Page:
On July 15, 2008, the Environmental Protection Agency (EPA) proposed regulations under the Safe Drinking Water Act (SDWA) governing carbon sequestration, which is the long-term underground storage of carbon dioxide (CO2) emissions associated with power plant and industrial facility operations.1 Comments will be accepted for 120 days after the proposed rule is published in the Federal Register.

Underground sequestration involves taking CO2 or other greenhouse gas (GHG) emissions and depositing the material deep underground in stable geologic formations. The gasses are first captured, typically converted to a liquid state through compression, and then deposited underground using underground injection control (UIC) wells specifically designed and constructed for the task. The underground formations into which the materials are injected (including deep saline formations, unmineable coal seams, and depleted oil and gas fields) contain the sequestered material by both physical and geochemical processes. Low permeability “confining” layers physically prevent the buoyant CO2 from migrating upward. The material is also immobilized when the dissolved CO2 reacts with minerals in the injection formation. These physical and geochemical processes mimic the manner in which naturally-occurring CO2 is trapped in underground formations.

A well-established regulatory program to protect underground sources of drinking water already exists under the SDWA. The EPA currently regulates the underground injection of such things as industrial wastewater and even hazardous waste. The United States has abundant sources of underground formations for such injections. Certain properties of CO2, however, present specific challenges with respect to underground injection. Issues unique to the underground injection of CO2 include CO2’s buoyancy and its potential mobility in geologic formations, potential impurities in captured CO2, its corrosivity in water, and the large volumes of CO2 that potentially may be required to be captured and sequestered underground.

The proposed rule establishes a new class of UIC well (Class VI) for carbon sequestration wells. The EPA has proposed requirements that facilities wishing to install Class VI wells must, among other things:

  • Adequately characterize the proposed geologic injection formations and areas of review;
  • Insure that the UIC wells are constructed to resist corrosion and otherwise prevent fluid movement into unintended underground areas;
  • Operate the UIC wells pursuant to specific conditions; 
  • Monitor that the injected material is going to the intended injection zone;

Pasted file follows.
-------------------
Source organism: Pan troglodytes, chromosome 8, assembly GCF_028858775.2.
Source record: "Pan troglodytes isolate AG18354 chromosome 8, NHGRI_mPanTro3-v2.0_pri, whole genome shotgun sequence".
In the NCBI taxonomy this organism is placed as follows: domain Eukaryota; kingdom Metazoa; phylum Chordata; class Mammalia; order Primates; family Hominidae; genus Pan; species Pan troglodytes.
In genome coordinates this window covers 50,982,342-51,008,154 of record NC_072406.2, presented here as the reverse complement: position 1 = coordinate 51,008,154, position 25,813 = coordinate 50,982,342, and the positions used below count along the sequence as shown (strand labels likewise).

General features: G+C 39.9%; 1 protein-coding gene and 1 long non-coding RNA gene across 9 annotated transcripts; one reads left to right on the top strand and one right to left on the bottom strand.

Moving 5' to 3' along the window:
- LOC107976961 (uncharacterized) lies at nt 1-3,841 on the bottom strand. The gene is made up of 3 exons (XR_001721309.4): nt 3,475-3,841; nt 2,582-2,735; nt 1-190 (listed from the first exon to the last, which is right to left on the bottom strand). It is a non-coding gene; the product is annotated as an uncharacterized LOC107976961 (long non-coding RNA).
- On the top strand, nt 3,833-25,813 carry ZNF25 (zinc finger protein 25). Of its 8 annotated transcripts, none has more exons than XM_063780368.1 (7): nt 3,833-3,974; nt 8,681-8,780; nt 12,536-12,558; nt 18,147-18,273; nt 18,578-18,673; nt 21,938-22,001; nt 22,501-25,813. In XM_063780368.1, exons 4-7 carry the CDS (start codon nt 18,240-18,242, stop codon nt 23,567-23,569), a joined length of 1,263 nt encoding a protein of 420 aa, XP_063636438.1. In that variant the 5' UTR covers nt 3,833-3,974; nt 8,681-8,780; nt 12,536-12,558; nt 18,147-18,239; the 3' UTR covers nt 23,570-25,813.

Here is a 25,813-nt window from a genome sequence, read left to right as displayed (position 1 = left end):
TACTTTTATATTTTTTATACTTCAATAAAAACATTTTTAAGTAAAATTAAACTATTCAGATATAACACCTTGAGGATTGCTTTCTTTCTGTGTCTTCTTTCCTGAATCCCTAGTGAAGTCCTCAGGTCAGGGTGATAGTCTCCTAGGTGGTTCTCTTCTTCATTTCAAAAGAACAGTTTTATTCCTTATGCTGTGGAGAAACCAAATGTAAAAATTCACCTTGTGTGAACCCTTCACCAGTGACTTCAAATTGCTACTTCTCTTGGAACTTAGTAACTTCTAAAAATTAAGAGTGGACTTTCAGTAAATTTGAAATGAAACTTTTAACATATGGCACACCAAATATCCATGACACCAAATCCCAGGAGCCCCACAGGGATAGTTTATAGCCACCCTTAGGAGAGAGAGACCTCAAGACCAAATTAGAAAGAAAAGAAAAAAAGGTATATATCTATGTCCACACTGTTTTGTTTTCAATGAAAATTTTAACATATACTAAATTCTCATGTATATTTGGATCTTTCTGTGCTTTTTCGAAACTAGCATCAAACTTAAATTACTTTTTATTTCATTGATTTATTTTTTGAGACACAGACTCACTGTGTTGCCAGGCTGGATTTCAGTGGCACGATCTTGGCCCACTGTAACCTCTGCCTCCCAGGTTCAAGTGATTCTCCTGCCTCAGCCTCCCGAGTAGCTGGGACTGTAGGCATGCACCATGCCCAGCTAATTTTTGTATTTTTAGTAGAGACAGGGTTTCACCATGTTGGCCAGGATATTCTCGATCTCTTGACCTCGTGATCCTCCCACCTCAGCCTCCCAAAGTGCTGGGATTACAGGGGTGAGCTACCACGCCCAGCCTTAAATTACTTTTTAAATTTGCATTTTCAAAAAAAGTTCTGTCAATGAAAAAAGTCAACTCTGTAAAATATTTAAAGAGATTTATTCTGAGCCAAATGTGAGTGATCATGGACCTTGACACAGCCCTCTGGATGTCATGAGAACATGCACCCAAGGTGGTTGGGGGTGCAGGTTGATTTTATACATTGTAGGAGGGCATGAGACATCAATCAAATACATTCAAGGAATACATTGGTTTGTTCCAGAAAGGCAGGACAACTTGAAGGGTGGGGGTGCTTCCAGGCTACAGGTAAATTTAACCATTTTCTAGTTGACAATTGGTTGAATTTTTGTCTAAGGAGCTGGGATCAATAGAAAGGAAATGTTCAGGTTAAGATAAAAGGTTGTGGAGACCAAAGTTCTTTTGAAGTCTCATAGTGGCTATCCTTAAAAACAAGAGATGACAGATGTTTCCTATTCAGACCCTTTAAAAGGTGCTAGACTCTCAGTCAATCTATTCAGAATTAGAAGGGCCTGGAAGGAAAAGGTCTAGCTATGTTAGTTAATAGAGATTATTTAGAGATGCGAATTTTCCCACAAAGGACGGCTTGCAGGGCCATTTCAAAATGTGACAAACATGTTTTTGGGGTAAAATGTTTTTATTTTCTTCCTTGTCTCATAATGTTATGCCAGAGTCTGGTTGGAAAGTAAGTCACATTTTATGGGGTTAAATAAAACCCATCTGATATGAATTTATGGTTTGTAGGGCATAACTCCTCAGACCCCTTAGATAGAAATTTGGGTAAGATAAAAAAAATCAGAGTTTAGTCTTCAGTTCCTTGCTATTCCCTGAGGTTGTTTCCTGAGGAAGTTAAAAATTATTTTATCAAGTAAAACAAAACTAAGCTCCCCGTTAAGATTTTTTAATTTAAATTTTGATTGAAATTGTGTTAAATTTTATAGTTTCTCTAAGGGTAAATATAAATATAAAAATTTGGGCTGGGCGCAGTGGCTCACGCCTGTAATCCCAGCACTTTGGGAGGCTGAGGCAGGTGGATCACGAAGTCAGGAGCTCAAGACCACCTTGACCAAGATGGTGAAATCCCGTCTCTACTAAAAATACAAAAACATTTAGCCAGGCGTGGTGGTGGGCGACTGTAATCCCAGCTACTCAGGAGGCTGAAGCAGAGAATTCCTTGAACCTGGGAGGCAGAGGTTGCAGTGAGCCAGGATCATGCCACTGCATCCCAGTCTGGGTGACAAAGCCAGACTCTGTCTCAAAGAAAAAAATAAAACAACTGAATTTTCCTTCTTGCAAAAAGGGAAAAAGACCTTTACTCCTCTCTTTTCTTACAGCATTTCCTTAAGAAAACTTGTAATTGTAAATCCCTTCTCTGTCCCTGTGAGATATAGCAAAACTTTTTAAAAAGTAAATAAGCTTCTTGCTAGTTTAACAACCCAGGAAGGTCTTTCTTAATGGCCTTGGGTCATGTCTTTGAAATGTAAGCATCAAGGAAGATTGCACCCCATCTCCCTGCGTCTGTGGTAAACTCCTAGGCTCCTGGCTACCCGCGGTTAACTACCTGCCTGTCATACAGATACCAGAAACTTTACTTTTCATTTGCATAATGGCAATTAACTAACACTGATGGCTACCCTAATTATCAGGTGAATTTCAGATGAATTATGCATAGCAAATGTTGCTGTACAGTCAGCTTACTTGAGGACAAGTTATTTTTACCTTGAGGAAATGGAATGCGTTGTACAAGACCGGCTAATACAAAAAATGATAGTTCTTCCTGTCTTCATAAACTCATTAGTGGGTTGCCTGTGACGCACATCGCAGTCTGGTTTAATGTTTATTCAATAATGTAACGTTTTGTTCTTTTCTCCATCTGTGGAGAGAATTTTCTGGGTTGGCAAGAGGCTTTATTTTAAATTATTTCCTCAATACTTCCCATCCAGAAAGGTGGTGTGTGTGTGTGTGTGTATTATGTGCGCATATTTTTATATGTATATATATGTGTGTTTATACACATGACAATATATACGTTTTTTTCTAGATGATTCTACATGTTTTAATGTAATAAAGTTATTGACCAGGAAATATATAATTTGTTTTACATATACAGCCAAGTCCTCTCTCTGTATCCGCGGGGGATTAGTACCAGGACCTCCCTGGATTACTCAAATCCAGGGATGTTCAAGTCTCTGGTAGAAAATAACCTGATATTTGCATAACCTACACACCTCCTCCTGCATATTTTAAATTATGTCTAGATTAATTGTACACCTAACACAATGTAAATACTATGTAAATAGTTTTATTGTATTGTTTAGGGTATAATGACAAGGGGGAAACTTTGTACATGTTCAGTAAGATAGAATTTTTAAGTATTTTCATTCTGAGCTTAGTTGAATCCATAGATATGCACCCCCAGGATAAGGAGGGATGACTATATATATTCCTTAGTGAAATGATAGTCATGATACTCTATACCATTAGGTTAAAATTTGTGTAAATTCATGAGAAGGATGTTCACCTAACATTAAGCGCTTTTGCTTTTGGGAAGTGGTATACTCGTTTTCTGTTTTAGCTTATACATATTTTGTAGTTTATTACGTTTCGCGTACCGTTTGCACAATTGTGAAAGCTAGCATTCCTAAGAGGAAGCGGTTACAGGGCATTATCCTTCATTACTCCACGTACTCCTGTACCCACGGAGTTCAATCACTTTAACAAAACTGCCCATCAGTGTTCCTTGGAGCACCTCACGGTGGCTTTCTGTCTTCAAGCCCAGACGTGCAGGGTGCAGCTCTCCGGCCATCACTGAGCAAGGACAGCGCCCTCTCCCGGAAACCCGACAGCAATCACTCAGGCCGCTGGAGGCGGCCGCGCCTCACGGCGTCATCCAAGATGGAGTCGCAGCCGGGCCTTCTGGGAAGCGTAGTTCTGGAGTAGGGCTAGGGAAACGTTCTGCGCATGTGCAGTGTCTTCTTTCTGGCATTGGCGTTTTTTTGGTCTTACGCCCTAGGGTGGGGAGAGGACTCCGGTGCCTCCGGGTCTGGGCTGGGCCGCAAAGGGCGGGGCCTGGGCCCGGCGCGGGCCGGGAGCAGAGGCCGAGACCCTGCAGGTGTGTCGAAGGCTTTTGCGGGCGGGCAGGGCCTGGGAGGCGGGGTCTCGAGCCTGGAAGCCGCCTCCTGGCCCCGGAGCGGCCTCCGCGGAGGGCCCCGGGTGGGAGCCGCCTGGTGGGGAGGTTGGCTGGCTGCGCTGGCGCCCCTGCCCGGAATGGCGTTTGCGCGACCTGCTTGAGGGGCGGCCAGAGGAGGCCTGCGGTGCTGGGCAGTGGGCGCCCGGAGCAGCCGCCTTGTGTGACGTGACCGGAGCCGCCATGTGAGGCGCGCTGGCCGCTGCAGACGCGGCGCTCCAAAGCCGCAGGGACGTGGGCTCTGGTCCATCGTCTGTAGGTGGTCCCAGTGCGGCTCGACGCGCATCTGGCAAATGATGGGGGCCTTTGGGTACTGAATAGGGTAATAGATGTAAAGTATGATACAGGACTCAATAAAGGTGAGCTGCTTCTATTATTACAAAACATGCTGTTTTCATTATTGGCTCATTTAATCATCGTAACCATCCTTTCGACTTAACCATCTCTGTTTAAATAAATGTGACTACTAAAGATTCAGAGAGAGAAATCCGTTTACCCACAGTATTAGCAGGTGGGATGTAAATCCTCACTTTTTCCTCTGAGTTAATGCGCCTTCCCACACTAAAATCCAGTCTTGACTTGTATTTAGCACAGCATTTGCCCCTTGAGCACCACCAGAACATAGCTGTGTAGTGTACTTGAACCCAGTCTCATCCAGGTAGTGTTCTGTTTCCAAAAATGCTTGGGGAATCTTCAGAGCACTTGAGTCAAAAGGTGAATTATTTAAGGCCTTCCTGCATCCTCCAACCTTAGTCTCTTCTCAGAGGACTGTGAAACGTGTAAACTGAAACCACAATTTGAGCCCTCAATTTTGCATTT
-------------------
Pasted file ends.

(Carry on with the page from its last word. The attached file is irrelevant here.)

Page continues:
• Periodically test the mechanical integrity of the UIC wells and monitoring equipment; 
  • Provide financial assurance mechanisms for proper well plugging, closure, site care, and emergency corrective action; and 
  • Obtain permits after providing opportunities for public comment and hearing.

The proposed rule also provides procedures for states that want to obtain primary authority over the Class VI UIC wells in their states.

The EPA has been gearing up for the proposed carbon sequestration rules for some time. In the past, Class II UIC wells have been used to inject CO2 for the purposes of enhanced oil recovery (EOR) and enhanced gas recovery (EGR). The EPA announced in October 2007 that the Agency planned to propose regulations to ensure consistency in permitting full-scale geologic sequestration projects in the summer of 2008. In March 2007, the EPA provided UIC Program Guidance to assist state and EPA regional UIC programs in processing permit applications for near-term geologic sequestration pilot projects prior to full-scale deployment using Class V experimental technology permits. Several such projects have been permitted, including projects in the Midwest.2 Since 2005, the EPA has held nine workshops on carbon sequestration around the country.

The proposed rule only governs CO2 once it is placed underground. The EPA specifically cautioned that the rule does not govern emissions of CO2 or any other greenhouse gas under the Clean Air Act.3 The rule also does not address the capture or transportation of CO2 to sites for sequestration. Carbon sequestration, according to the EPA, is one of a “portfolio of options” to address the impacts of GHG emissions, and the EPA wanted to make sure that the UIC program rules were updated to address the particular issues involved. In short, although no one will be required to sequester CO2 underground, the rule sets up the regulatory framework should anyone choose to do so.